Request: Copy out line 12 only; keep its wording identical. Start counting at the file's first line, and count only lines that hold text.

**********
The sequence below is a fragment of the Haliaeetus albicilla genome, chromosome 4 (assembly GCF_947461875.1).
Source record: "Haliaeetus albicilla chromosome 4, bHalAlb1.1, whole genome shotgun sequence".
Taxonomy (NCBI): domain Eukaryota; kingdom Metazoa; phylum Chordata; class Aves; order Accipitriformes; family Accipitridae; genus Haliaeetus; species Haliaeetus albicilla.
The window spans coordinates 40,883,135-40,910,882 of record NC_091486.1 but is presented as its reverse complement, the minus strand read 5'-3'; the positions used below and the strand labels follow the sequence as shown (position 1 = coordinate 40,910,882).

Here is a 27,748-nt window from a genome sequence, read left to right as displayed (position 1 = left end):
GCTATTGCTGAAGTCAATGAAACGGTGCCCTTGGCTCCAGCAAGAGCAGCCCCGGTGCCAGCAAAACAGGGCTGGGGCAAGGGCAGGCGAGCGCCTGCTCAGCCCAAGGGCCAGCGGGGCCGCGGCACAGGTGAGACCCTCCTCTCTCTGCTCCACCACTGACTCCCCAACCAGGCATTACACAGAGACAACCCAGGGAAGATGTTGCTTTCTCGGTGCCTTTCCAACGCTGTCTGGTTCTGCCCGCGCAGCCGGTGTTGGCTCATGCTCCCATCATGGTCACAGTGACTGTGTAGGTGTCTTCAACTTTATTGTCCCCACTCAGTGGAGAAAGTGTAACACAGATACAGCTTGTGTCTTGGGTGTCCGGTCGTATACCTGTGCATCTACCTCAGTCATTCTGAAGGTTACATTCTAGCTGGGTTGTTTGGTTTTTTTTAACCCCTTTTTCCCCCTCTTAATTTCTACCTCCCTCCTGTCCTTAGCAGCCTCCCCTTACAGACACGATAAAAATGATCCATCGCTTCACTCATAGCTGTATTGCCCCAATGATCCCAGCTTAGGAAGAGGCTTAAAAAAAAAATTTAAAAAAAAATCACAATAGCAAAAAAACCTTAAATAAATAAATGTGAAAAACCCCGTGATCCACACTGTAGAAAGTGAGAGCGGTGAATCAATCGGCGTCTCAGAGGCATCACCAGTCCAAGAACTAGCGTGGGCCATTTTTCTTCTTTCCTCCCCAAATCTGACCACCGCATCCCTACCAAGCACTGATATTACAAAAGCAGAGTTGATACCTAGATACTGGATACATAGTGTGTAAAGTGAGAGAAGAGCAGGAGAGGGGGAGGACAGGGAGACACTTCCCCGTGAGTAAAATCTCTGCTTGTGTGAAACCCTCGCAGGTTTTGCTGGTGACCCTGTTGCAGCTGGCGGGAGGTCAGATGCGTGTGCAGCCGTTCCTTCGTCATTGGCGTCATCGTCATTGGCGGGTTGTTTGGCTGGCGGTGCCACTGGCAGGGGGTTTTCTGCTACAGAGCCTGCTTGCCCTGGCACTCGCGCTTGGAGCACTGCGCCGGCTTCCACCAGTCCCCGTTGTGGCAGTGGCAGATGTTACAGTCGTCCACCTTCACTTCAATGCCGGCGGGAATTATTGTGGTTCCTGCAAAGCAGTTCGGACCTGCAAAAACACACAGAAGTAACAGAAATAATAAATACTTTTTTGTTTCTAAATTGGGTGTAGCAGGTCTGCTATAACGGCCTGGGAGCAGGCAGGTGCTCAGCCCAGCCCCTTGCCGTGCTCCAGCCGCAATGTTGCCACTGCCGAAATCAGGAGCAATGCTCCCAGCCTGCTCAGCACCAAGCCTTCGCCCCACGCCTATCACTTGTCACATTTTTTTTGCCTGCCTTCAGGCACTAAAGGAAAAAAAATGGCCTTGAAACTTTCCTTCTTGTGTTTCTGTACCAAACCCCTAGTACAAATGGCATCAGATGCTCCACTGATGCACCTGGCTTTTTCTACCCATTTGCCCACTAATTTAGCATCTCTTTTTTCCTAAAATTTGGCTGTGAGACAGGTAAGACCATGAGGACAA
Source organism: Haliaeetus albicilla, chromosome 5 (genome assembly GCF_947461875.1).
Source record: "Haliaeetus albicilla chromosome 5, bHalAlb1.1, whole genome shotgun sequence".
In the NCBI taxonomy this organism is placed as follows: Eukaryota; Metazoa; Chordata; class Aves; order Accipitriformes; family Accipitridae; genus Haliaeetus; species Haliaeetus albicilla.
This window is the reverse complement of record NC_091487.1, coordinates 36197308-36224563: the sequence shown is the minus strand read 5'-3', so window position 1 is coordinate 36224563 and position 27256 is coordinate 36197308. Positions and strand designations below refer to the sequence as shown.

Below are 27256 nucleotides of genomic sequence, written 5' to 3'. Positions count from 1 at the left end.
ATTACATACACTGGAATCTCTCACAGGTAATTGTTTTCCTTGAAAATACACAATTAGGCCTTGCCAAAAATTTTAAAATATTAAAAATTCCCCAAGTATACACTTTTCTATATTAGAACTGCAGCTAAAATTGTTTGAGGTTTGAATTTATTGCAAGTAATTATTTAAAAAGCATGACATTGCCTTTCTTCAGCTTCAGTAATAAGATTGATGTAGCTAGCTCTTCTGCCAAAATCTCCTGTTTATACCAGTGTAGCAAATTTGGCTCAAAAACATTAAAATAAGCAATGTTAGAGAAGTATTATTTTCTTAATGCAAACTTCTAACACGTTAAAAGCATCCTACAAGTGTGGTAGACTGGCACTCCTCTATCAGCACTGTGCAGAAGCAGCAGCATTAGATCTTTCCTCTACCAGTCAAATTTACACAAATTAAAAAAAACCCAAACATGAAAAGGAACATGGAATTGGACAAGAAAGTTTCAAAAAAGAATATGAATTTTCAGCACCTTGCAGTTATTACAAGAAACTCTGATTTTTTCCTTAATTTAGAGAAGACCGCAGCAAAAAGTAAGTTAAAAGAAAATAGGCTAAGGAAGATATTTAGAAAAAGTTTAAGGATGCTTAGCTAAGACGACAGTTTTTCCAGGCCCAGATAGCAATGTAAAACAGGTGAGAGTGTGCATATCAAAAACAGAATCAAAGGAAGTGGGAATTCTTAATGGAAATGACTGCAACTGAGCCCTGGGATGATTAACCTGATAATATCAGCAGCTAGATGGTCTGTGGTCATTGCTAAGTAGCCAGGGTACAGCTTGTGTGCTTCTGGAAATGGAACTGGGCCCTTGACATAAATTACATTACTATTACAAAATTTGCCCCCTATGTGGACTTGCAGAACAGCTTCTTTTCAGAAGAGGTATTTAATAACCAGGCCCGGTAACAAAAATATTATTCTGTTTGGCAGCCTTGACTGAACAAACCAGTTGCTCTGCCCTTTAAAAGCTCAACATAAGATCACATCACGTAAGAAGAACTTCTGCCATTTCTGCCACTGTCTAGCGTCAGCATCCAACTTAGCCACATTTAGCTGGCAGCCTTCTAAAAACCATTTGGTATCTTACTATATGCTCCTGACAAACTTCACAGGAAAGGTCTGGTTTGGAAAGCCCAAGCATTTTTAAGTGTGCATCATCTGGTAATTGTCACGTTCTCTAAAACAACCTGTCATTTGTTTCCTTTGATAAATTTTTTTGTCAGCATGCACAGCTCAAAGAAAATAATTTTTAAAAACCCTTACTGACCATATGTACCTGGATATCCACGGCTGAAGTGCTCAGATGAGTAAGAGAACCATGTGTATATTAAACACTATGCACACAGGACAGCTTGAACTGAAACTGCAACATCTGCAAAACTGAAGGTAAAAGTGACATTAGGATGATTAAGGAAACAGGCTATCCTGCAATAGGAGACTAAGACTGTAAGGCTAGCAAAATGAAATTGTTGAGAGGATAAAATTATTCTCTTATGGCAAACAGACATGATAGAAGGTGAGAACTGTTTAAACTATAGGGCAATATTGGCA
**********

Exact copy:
ATTACATACACTGGAATCTCTCACAGGTAATTGTTTTCCTTGAAAATACACAATTAGGCCTTGCCAAAAATTTTAAAATATTAAAAATTCCCCAAGTATACACTTTTCTATATTAGAACTGCAGCTAAAATTGTTTGAGGTTTGAATTTATTGCAAGTAATTATTTAAAAAGCATGACATTGCCTTTCTTCAGCTTCAGTAATAAGATTGATGTAGCTAGCTCTTCTGCCAAAATCTCCTGTTTATACCAGTGTAGCAAATTTGGCTCAAAAACATTAAAATAAGCAATGTTAGAGAAGTATTATTTTCTTAATGCAAACTTCTAACACGTTAAAAGCATCCTACAAGTGTGGTAGACTGGCACTCCTCTATCAGCACTGTGCAGAAGCAGCAGCATTAGATCTTTCCTCTACCAGTCAAATTTACACAAATTAAAAAAAACCCAAACATGAAAAGGAACATGGAATTGGACAAGAAAGTTTCAAAAAAGAATATGAATTTTCAGCACCTTGCAGTTATTACAAGAAACTCTGATTTTTTCCTTAATTTAGAGAAGACCGCAGCAAAAAGTAAGTTAAAAGAAAATAGGCTAAGGAAGATATTTAGAAAAAGTTTAAGGATGCTTAGCTAAGACGACAGTTTTTCCAGGCCCAGATAGCAATGTAAAACAGGTGAGAGTGTGCATATCAAAAACAGAATCAAAGGAAGTGGGAATTCTTAATGGAAATGACTGCAACTGAGCCCTGGGATGATTAACCTGATAATATCAGCAGCTAGATGGTCTGTGGTCATTGCTAAGTAGCCAGGGTACAGCTTGTGTGCTTCTGGAAATGGAACTGGGCCCTTGACATAAATTACATTACTATTACAAAATTTGCCCCCTATGTGGACTTGCAGAACAGCTTCTTTTCAGAAGAGGTATTTAATAACCAGGCCCGGTAACAAAAATATTATTCTGTTTGGCAGCCTTGACTGAACAAACCAGTTGCTCTGCCCTTTAAAAGCTCAACATAAGATCACATCACGTAAGAAGAACTTCTGCCATTTCTGCCACTGTCTAGCGTCAGCATCCAACTTAGCCACATTTAGCTGGCAGCCTTCTAAAAACCATTTGGTATCTTACTATATGCTCCTGACAAACTTCACAGGAAAGGTCTGGTTTGGAAAGCCCAAGCATTTTTAAGTGTGCATCATCTGGTAATTGTCACGTTCTCTAAAACAACCTGTCATTTGTTTCCTTTGATAAATTTTTTTGTCAGCATGCACAGCTCAAAGAAAATAATTTTTAAAAACCCTTACTGACCATATGTACCTGGATATCCACGGCTGAAGTGCTCAGATGAGTAAGAGAACCATGTGTATATTAAACACTATGCACACAGGACAGCTTGAACTGAAACTGCAACATCTGCAAAACTGAAGGTAAAAGTGACATTAGGATGATTAAGGAAACAGGCTATCCTGCAATAGGAGACTAAGACTGTAAGGCTAGCAAAATGAAATTGTTGAGAGGATAAAATTATTCTCTTATGGCAAACAGACATGATAGAAGGTGAGAACTGTTTAAACTATAGGGCAATATTGGCA